Medical Mutual is committed to full compliance with federal law and regulations concerning surprise billing and transparency in coverage. We are committed to helping you understand the legislation, its impact to our members and employer groups, and what Medical Mutual is doing to be fully compliant with the legislation. Check back often for updates or visit cms.gov for more information. 

No Surprises Act – Overview

The No Surprises Act (NSA), signed into law as part of the Consolidated Appropriations Act, 2021 (CAA), establishes federal standards to protect patients with health benefits coverage from “surprise” medical bills that may arise when receiving care from certain out-of-network providers and ancillary providers. Under the NSA, patients will only be responsible for paying the in-network amount for covered services. The federal NSA does not preempt more restrictive state laws prohibiting surprise medical bills.

  • When out-of-network providers bill members directly for the difference between the total amount they billed and what the member’s health insurance company or health plan actually paid is called balance billing, or surprise billing. Surprise billing is more likely to occur in emergency situations where members may not get to choose the provider.
  • Effective with January 1, 2022, health plan effective dates, the No Surprises Act offers members protection against balance/surprise billing for the following:
    • Emergency care – from in-network or out-of-network providers
    • Non-emergency care – from out-of-network providers at in-network facilities
    • Air ambulance service – from out-of-network providers
  • NSA legislation applies to both grandfathered and non-grandfathered Individual, Small Group, Level Funded and Large Group Fully Insured markets and Self-Insured (ASO) Group plans. It does not apply to Medicare and other programs that already offer safeguards against surprise billing.
  • The NSA does not apply if a member voluntarily chooses to use an out-of-network provider and receives notice and signs a consent.

Transparency in Coverage – Overview

In late 2020, the Departments of Health and Human Services (HHS), Labor (DOL) and the Treasury finalized the Transparency in Coverage (TIC) rule which requires health insurers and group health plans to make health plan pricing information accessible to consumers, allowing for easy comparison shopping. The rule also requires insurers and group health plans to provide publicly available machine-readable files that include in-network negotiated payment rates and historical out-of-network charges for covered items and services, including prescriptions drugs. Data in machine-readable files must be updated monthly.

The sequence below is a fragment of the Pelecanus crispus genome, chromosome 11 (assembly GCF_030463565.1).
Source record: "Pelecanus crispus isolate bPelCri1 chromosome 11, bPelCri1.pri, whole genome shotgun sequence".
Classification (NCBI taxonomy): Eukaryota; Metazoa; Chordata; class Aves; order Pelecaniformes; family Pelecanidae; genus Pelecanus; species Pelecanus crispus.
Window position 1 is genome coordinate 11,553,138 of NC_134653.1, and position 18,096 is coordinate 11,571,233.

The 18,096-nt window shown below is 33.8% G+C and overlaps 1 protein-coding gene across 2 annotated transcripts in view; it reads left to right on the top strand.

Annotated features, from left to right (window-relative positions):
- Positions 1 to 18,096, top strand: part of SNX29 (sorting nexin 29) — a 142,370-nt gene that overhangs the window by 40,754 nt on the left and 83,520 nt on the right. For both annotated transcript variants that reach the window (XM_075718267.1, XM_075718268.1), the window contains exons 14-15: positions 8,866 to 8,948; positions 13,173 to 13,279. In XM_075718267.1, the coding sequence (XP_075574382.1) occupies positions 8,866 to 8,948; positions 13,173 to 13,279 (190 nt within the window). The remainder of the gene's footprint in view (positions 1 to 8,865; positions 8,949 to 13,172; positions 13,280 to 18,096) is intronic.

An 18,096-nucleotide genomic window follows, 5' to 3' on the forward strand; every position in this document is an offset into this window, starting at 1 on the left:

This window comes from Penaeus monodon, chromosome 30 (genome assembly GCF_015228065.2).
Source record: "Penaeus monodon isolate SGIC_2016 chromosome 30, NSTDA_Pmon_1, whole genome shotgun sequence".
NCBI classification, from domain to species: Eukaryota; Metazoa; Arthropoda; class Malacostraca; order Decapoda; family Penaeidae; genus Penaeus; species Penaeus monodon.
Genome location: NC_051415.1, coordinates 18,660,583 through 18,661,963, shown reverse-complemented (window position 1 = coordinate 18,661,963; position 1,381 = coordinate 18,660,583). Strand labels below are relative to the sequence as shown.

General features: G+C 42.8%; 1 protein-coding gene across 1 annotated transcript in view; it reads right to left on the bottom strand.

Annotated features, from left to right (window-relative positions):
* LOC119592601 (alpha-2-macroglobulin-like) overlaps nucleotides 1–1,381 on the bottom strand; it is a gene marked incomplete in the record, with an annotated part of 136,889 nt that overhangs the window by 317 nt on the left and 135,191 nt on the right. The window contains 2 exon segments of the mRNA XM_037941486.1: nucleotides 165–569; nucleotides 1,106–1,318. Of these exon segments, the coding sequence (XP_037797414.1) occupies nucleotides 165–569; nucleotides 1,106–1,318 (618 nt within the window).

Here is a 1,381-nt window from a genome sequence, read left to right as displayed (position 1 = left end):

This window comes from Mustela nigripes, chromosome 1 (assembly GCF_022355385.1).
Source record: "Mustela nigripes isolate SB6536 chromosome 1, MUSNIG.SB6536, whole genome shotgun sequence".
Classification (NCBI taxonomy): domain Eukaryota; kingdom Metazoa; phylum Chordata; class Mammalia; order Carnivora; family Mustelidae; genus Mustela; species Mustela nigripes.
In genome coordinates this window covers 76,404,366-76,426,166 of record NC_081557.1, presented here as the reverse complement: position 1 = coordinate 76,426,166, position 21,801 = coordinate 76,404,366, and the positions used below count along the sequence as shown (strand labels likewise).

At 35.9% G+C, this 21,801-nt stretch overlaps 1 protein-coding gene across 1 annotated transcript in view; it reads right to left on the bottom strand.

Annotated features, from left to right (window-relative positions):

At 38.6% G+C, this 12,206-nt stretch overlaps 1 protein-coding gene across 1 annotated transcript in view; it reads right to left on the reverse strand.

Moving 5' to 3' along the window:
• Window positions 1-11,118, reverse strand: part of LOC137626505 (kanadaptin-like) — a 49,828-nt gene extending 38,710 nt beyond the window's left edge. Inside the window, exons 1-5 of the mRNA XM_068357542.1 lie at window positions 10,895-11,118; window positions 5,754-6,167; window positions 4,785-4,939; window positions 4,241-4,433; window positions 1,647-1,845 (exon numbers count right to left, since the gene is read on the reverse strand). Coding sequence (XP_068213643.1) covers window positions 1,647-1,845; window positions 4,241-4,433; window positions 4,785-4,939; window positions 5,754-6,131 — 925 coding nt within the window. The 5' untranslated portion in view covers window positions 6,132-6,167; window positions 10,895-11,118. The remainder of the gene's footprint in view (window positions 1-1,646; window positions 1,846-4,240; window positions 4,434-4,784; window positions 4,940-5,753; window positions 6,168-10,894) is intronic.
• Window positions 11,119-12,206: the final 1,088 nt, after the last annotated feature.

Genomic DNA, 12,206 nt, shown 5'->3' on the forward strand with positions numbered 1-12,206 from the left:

Enforcement on these changes has been delayed at this time, but Medical Mutual is already working to make sure we’re fully compliant.

Advanced Explanation of Benefits

The Advanced EOB (Explanation of Benefits) requirement of the No Surprises Act (NSA) is designed to give members advanced notice of how much they may have to pay out of pocket for healthcare tests and procedures. This requirement is projected to be a January 1, 2023, deliverable.

Here's how Medical Mutual will comply:

In preparation to deliver on this requirement by January 2023, Medical Mutual is working with multiple vendors regarding real-time claims adjudication. We are also awaiting release of expected Electronic Data Interchange (EDI) transaction types from Health and Human Services (HHS). This information will support the submission of procedural data from healthcare providers to health plans to facilitate the Advanced EOB. Medical Mutual expects these pre-service Explanation of Benefits (EOB) to closely mirror our existing EOBs but will rely heavily upon electronic delivery through the My Health Plan (MHP) portal to give members results in advance of their scheduled procedures.

Continuity of Care

For plans with effective dates on or after January 1, 2022, some health plan members may request to continue receiving care from a provider or facility who is no longer in their plan’s provider network. Under the No Surprises Act, the plan or issuer must provide timely notification to the member that the provider is leaving their plan’s network and inform them of their right to request continued transitional care from that provider at the same in-network benefit level. The election may last until the earlier of 90 days (starting on the date their plan or issuer notifies them of the change in network status); or the date on which such individual is no longer a continuing care patient with the provider or facility.

Here’s how Medical Mutual will comply:

Medical Mutual reviews continuation of care requests for individuals whose health care provider is terminated from the network based on medical necessity and in accordance with all applicable statutes and regulations.